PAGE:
Wall Street is getting very hard to figure out these days.

A sharp upturn in one week is followed by a sharp downturn next week. Then, it is succeeded by another upturn the week after. Sometimes, these market reversals occur within the same week or even within the same day.

What's behind this heightened volatility on Wall Street?

Is it a sign of another boom or another bust?

Don Kaufman, the co-founder of TheoTrade's Insight, attributed the heightened volatility on Wall Street to the dramatic shift in the Federal Reserve's policy.

"Over the past couple of years, there have been significant melt-ups in the market, largely driven by Federal Reserve policy and stimulus," Kaufman told International Business Times. "As the Fed is in the process of quantitative tightening and rising interest rates, volatility has come back. Currently, we're experiencing wild swings up and down in equity indices. That volatility is reflected in the VIX as it's remained elevated above 20 for most of 2022."

With the Fed taking liquidity out of the economy, the money available to purchase risky assets becomes tight, meaning that investors must sell one asset to raise cash to buy another, which increases market volatility.

What does the return of volatility mean for the direction of Wall Street?

It depends on whether equity markets have a good knowledge of the Fed's tightening cycle and have fully discounted it. That, in turn, depends on whether inflation has already reached its peak. If the answer is yes, Wall Street could be in for another boom. Wall Street could be in for another bust if the answer is no.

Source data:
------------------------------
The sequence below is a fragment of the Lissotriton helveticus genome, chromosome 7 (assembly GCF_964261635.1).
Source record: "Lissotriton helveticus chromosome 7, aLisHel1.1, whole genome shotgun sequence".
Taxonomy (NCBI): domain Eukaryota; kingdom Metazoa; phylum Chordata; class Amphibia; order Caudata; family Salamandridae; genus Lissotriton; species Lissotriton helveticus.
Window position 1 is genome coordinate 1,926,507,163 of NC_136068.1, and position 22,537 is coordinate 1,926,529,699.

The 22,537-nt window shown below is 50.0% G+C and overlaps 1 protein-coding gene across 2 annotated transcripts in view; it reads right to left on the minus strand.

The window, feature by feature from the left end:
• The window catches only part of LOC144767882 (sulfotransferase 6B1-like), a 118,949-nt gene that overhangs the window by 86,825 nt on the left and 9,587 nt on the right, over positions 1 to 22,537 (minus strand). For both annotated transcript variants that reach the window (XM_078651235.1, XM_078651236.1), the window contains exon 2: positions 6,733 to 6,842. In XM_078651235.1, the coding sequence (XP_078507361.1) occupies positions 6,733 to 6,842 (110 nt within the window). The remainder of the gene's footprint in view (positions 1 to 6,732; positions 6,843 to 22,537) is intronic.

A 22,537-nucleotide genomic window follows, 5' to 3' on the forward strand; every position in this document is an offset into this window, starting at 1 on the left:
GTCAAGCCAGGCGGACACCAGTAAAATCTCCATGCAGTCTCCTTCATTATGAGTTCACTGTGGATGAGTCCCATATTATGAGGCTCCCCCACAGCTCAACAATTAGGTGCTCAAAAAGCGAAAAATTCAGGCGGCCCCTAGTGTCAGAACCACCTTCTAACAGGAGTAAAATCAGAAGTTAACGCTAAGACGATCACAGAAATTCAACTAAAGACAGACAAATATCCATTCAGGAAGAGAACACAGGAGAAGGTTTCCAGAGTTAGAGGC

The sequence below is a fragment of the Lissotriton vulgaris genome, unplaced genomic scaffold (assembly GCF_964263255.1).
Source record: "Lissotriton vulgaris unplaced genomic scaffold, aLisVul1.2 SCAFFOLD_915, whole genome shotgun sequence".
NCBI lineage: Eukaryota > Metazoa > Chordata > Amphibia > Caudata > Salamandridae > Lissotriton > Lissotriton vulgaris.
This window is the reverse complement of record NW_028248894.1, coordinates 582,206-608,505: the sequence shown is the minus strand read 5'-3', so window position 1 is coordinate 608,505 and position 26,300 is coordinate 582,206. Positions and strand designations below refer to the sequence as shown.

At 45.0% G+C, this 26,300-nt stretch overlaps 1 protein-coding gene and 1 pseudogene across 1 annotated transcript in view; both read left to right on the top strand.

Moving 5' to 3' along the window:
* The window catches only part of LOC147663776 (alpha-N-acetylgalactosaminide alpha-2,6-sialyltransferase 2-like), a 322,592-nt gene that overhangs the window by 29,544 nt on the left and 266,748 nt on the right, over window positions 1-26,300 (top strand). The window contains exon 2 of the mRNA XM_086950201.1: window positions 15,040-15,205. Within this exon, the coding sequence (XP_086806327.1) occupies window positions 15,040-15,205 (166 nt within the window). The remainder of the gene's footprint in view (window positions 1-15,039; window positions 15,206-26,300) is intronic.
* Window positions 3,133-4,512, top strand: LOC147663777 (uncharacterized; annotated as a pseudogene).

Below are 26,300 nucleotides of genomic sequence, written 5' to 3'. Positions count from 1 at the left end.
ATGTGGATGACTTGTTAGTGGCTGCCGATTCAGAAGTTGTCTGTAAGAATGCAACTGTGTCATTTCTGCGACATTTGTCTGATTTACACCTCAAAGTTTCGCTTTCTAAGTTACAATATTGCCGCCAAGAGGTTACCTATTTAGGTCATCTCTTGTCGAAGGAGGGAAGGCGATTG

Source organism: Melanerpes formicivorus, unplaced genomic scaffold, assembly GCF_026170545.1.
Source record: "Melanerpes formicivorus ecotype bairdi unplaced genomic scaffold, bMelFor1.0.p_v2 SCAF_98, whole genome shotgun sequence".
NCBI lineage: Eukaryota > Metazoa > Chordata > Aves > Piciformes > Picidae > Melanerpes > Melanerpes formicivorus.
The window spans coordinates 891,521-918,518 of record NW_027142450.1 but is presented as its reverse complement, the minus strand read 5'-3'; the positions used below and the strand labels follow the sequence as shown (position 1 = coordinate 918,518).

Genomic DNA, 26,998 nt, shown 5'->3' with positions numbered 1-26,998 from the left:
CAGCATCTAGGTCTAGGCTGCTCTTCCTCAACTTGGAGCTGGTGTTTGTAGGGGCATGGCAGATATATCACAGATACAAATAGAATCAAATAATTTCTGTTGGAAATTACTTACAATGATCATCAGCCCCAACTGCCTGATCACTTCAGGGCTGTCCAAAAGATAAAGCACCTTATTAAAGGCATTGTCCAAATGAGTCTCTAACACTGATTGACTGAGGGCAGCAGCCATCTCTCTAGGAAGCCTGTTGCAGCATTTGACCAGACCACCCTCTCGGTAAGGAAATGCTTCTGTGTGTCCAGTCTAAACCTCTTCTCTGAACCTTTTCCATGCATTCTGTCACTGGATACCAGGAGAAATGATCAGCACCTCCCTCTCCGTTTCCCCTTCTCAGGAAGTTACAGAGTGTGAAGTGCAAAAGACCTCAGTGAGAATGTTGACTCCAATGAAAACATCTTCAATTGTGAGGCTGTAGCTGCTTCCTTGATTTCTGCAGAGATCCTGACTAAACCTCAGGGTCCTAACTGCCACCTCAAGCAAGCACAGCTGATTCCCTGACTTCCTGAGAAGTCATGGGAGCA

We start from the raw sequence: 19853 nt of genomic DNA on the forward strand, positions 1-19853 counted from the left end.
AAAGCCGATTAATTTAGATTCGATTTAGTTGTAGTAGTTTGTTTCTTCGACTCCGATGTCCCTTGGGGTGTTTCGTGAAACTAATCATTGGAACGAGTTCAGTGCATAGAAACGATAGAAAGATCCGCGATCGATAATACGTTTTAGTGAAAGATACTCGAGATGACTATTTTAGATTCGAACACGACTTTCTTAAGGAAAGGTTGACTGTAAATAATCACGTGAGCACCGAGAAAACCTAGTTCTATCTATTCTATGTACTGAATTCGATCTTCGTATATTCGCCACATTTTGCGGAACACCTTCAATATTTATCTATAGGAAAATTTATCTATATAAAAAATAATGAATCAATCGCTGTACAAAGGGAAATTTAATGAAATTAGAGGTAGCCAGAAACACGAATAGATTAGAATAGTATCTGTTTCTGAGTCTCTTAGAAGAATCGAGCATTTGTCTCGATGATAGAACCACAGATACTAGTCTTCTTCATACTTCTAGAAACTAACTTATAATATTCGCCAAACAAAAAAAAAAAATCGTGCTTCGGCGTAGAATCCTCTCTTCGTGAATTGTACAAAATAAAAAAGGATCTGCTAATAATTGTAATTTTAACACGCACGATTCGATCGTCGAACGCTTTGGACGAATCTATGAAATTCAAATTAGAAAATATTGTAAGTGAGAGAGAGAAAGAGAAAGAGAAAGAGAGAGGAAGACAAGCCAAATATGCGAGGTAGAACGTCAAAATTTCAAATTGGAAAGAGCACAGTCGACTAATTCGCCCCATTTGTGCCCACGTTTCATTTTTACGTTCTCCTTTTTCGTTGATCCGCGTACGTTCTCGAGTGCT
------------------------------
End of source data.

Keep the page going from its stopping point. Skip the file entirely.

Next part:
Rapid Ratings CEO James Gellert has kept an eye on the dangers of inflation, rising interest rates and supply chain disruptions for businesses with large corporate debt. He is concerned about a "massive wall" of corporate debt coming due in 2023, which could fuel a "perfect macroeconomic storm."

"Take, for example, the typical supplier of a Fortune 500 company: a small, privately held company managing a decent amount of financial risk, thanks to heavy debt loads, minimal access to capital and reliance on perhaps only a few major clients," Gellert told IBT. "With the onset of this perfect storm, these companies don't have much time to change course. Central bankers are already continuing to raise rates, which will balloon the cost of their interest payments.

"And because of inflationary conditions, these suppliers are also spending more of their limited capital to keep the lights on. Financial risk is at the core of the current supply chain crisis. If large companies don't take steps to mitigate these challenges in their supply chains, the crisis will continue to deepen before it improves."

The supply chain crisis could turn into a financial crisis.

In the end, we'll know where that could drive Wall Street: a wave of defaults that could lead to a bust that parallels the 2008-09 bust.

The critical question in this scenario is whether the Fed has enough bullets to turn the bust into a boom this time around.